Defining Issues in International Environmental Law
Chapter 3: Environmental Threats to Cetaceans and the Limits of the IWC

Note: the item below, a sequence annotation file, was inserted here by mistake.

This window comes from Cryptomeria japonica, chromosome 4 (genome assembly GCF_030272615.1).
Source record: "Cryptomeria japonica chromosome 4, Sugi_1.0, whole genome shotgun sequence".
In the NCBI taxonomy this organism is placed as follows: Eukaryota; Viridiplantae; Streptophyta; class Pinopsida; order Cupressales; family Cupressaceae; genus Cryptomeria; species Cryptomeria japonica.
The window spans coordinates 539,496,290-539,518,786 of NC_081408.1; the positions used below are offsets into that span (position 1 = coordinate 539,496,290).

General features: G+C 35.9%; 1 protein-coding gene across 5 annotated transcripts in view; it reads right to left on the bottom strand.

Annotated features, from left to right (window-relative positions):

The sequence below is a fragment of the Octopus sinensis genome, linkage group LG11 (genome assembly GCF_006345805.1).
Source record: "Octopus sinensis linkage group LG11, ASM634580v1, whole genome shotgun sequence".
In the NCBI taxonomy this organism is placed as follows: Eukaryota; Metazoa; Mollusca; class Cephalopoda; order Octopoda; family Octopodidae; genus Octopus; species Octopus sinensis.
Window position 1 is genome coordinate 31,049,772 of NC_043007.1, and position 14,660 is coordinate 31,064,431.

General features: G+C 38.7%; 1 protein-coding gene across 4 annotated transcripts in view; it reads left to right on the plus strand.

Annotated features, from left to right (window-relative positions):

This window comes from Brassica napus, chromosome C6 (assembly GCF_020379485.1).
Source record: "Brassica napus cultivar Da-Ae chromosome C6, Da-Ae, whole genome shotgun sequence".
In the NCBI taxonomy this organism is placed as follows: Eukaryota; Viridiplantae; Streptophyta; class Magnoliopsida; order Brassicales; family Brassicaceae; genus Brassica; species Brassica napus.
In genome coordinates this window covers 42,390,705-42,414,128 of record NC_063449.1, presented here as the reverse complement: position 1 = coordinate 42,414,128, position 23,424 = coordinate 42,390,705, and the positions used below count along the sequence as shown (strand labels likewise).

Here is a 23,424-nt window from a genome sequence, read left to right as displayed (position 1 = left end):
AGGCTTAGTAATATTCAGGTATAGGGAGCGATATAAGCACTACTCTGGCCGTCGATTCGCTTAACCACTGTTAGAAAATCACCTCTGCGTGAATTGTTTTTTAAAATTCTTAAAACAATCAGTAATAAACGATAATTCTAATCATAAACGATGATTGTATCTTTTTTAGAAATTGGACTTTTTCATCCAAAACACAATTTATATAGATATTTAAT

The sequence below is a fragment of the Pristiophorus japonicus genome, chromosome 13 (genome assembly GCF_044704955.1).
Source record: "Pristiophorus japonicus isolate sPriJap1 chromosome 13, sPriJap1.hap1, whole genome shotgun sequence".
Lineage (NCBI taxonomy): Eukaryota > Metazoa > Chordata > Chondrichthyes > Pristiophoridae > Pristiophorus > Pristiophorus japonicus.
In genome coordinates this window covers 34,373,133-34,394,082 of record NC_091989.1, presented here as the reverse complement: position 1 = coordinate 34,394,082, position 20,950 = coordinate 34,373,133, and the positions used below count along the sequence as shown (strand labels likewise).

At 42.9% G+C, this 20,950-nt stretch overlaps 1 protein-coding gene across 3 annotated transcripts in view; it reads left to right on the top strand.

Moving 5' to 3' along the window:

1 INTRODUCTION Traditionally, the greatest threat to cetaceans was overharvesting. In the present and future, it is likely that whales, dolphins and porpoises will face different threats, less visible, but just as deadly as the traditional forms of whaling that have commonly led to their overexploitation. The new threat is environmental change. That is, in the twenty-first century, environmental changes may now be the greatest threat facing the overall survival of a number of species (not just whales) that inhabit the water, of which cetaceans are one of the more apparent.1 As such, understanding the health and management of the oceans that cetaceans inhabit is essential to any meaningful comprehension of the scope of the problems ahead in the coming decades. This chapter has two objectives. The first is to examine the environmental threats that are posed to cetaceans. The second goal is to display the way the international community has begun to deal with them. It is necessary to examine the broader response of the international community in general, as ultimately, the resolution of most of these difficulties will be achieved in other issue-specific forums, and not in the IWC. This problem is doubly troubling, as many of the other forums have had only limited success in protecting the environmental health of the oceans. This chapter seeks to show the environmental threats, overlaps with other forums and the lacunas that exist. 2 ENVIRONMENTAL THREATS AND CETACEANS The awareness of the threat of environmental degradation began at the IWC in...
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